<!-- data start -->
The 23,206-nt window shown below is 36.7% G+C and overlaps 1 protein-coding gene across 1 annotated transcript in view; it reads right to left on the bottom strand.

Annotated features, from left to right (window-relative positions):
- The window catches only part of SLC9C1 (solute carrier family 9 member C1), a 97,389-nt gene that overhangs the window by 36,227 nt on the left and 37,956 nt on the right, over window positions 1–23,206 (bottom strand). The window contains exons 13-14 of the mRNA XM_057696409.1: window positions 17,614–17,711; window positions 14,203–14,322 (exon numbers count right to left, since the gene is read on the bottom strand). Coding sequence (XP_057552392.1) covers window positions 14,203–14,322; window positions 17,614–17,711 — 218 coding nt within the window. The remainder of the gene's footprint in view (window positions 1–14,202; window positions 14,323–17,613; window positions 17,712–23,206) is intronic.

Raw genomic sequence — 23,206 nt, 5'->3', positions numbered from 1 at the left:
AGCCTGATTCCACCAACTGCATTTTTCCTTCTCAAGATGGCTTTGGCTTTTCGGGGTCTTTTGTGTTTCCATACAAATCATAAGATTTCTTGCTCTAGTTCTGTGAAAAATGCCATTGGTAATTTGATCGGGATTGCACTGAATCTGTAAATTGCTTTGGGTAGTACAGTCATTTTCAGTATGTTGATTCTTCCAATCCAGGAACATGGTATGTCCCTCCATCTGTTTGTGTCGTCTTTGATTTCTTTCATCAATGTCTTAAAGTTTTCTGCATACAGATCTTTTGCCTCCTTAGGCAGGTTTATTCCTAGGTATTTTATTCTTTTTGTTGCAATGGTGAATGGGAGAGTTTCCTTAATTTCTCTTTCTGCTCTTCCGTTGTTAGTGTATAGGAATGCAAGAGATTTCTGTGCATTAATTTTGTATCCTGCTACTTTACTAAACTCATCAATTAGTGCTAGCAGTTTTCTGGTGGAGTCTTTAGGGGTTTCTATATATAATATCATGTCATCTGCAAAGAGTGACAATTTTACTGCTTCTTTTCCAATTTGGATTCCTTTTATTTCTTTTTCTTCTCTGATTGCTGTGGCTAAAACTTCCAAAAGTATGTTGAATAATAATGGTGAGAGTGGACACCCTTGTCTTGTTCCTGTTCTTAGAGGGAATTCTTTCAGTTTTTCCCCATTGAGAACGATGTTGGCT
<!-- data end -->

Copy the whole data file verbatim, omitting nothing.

The 23,206-nt window shown below is 36.7% G+C and overlaps 1 protein-coding gene across 1 annotated transcript in view; it reads right to left on the bottom strand.

Annotated features, from left to right (window-relative positions):
- The window catches only part of SLC9C1 (solute carrier family 9 member C1), a 97,389-nt gene that overhangs the window by 36,227 nt on the left and 37,956 nt on the right, over window positions 1–23,206 (bottom strand). The window contains exons 13-14 of the mRNA XM_057696409.1: window positions 17,614–17,711; window positions 14,203–14,322 (exon numbers count right to left, since the gene is read on the bottom strand). Coding sequence (XP_057552392.1) covers window positions 14,203–14,322; window positions 17,614–17,711 — 218 coding nt within the window. The remainder of the gene's footprint in view (window positions 1–14,202; window positions 14,323–17,613; window positions 17,712–23,206) is intronic.

Raw genomic sequence — 23,206 nt, 5'->3', positions numbered from 1 at the left:
AGCCTGATTCCACCAACTGCATTTTTCCTTCTCAAGATGGCTTTGGCTTTTCGGGGTCTTTTGTGTTTCCATACAAATCATAAGATTTCTTGCTCTAGTTCTGTGAAAAATGCCATTGGTAATTTGATCGGGATTGCACTGAATCTGTAAATTGCTTTGGGTAGTACAGTCATTTTCAGTATGTTGATTCTTCCAATCCAGGAACATGGTATGTCCCTCCATCTGTTTGTGTCGTCTTTGATTTCTTTCATCAATGTCTTAAAGTTTTCTGCATACAGATCTTTTGCCTCCTTAGGCAGGTTTATTCCTAGGTATTTTATTCTTTTTGTTGCAATGGTGAATGGGAGAGTTTCCTTAATTTCTCTTTCTGCTCTTCCGTTGTTAGTGTATAGGAATGCAAGAGATTTCTGTGCATTAATTTTGTATCCTGCTACTTTACTAAACTCATCAATTAGTGCTAGCAGTTTTCTGGTGGAGTCTTTAGGGGTTTCTATATATAATATCATGTCATCTGCAAAGAGTGACAATTTTACTGCTTCTTTTCCAATTTGGATTCCTTTTATTTCTTTTTCTTCTCTGATTGCTGTGGCTAAAACTTCCAAAAGTATGTTGAATAATAATGGTGAGAGTGGACACCCTTGTCTTGTTCCTGTTCTTAGAGGGAATTCTTTCAGTTTTTCCCCATTGAGAACGATGTTGGCT